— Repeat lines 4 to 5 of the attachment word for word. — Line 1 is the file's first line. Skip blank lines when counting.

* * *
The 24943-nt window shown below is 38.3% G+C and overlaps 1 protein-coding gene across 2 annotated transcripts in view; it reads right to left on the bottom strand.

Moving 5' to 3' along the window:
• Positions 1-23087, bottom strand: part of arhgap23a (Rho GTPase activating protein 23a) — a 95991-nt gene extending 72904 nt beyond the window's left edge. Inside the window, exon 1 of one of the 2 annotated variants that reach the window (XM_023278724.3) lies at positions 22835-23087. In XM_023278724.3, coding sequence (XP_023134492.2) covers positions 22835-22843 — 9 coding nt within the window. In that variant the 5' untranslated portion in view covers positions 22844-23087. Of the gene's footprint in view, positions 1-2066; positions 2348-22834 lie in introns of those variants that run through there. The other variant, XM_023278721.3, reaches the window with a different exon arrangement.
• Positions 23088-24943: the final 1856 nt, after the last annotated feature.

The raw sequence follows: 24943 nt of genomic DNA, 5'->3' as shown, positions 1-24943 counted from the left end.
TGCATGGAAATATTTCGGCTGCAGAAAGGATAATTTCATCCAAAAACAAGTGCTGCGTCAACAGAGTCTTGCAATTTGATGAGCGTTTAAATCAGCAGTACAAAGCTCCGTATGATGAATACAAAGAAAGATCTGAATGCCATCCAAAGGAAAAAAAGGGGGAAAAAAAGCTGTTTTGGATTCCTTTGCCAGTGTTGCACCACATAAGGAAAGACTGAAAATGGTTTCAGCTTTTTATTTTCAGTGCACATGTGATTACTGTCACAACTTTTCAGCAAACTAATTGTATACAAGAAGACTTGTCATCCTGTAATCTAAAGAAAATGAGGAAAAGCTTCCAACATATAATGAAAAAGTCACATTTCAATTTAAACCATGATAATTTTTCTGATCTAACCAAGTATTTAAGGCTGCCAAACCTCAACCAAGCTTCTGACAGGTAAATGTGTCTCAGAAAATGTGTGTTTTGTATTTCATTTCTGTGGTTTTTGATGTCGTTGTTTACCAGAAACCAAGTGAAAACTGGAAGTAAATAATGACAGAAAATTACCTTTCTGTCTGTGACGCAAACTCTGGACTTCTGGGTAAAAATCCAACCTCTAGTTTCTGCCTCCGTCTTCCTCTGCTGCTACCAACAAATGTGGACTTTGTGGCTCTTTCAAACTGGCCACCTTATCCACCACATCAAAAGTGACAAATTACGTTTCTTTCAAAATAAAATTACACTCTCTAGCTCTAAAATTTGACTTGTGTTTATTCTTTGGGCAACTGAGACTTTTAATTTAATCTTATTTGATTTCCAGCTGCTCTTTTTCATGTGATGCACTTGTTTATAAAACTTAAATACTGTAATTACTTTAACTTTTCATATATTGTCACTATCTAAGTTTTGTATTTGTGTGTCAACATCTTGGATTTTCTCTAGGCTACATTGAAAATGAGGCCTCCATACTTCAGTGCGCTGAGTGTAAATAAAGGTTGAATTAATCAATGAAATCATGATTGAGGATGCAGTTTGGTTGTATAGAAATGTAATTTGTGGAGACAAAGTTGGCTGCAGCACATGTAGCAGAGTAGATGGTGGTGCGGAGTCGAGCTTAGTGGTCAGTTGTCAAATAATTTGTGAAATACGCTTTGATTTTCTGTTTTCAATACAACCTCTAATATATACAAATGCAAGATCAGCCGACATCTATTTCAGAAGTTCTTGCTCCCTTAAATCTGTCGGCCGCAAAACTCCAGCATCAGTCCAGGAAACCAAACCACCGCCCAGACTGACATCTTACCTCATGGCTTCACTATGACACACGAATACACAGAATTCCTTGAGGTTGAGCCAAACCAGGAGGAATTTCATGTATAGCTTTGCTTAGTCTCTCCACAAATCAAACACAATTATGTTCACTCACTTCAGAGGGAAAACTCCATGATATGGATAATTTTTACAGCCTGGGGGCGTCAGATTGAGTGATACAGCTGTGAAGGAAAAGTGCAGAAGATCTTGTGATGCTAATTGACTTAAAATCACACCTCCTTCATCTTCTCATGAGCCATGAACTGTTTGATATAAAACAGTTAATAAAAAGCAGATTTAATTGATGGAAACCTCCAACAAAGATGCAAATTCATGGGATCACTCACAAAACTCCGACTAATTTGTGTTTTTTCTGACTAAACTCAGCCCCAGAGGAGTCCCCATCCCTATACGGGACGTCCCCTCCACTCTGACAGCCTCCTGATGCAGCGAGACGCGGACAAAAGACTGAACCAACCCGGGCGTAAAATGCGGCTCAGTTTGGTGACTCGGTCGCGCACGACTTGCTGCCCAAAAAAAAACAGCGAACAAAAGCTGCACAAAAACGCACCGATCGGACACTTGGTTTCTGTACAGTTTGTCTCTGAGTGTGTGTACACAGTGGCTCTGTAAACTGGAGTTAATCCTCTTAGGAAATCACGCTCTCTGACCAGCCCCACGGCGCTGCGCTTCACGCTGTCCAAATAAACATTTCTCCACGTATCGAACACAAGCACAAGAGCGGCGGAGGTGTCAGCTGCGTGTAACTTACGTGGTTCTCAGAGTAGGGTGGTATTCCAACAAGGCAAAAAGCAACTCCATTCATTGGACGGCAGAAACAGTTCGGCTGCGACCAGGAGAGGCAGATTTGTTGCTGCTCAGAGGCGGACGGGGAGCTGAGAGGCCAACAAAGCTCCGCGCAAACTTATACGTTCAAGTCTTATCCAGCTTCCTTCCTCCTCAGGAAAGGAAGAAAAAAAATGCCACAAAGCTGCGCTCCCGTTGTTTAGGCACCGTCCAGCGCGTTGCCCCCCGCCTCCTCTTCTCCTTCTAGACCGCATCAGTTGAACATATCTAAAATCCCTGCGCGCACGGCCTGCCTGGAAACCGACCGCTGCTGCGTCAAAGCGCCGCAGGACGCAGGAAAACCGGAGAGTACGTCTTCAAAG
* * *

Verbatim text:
• Positions 23088-24943: the final 1856 nt, after the last annotated feature.

The raw sequence follows: 24943 nt of genomic DNA, 5'->3' as shown, positions 1-24943 counted from the left end.